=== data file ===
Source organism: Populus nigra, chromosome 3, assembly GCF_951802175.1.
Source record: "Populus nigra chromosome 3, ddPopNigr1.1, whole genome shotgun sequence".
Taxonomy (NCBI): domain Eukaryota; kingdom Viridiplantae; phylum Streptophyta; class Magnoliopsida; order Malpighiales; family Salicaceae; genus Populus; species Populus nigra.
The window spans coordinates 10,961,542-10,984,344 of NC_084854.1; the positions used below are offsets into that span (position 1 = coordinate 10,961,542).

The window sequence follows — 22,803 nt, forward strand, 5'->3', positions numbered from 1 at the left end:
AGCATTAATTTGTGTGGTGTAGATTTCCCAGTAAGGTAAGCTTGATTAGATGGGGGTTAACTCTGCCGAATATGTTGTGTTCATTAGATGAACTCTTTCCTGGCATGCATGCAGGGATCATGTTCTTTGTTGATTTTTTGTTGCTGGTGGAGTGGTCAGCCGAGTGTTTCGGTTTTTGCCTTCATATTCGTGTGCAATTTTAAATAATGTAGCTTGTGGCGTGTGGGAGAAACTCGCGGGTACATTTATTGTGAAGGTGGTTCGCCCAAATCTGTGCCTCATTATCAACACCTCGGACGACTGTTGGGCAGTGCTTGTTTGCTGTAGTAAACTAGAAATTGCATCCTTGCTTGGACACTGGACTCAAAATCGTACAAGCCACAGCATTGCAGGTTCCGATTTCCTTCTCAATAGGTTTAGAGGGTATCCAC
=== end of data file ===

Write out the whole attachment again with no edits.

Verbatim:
Source organism: Populus nigra, chromosome 3, assembly GCF_951802175.1.
Source record: "Populus nigra chromosome 3, ddPopNigr1.1, whole genome shotgun sequence".
Taxonomy (NCBI): domain Eukaryota; kingdom Viridiplantae; phylum Streptophyta; class Magnoliopsida; order Malpighiales; family Salicaceae; genus Populus; species Populus nigra.
The window spans coordinates 10,961,542-10,984,344 of NC_084854.1; the positions used below are offsets into that span (position 1 = coordinate 10,961,542).

The window sequence follows — 22,803 nt, forward strand, 5'->3', positions numbered from 1 at the left end:
AGCATTAATTTGTGTGGTGTAGATTTCCCAGTAAGGTAAGCTTGATTAGATGGGGGTTAACTCTGCCGAATATGTTGTGTTCATTAGATGAACTCTTTCCTGGCATGCATGCAGGGATCATGTTCTTTGTTGATTTTTTGTTGCTGGTGGAGTGGTCAGCCGAGTGTTTCGGTTTTTGCCTTCATATTCGTGTGCAATTTTAAATAATGTAGCTTGTGGCGTGTGGGAGAAACTCGCGGGTACATTTATTGTGAAGGTGGTTCGCCCAAATCTGTGCCTCATTATCAACACCTCGGACGACTGTTGGGCAGTGCTTGTTTGCTGTAGTAAACTAGAAATTGCATCCTTGCTTGGACACTGGACTCAAAATCGTACAAGCCACAGCATTGCAGGTTCCGATTTCCTTCTCAATAGGTTTAGAGGGTATCCAC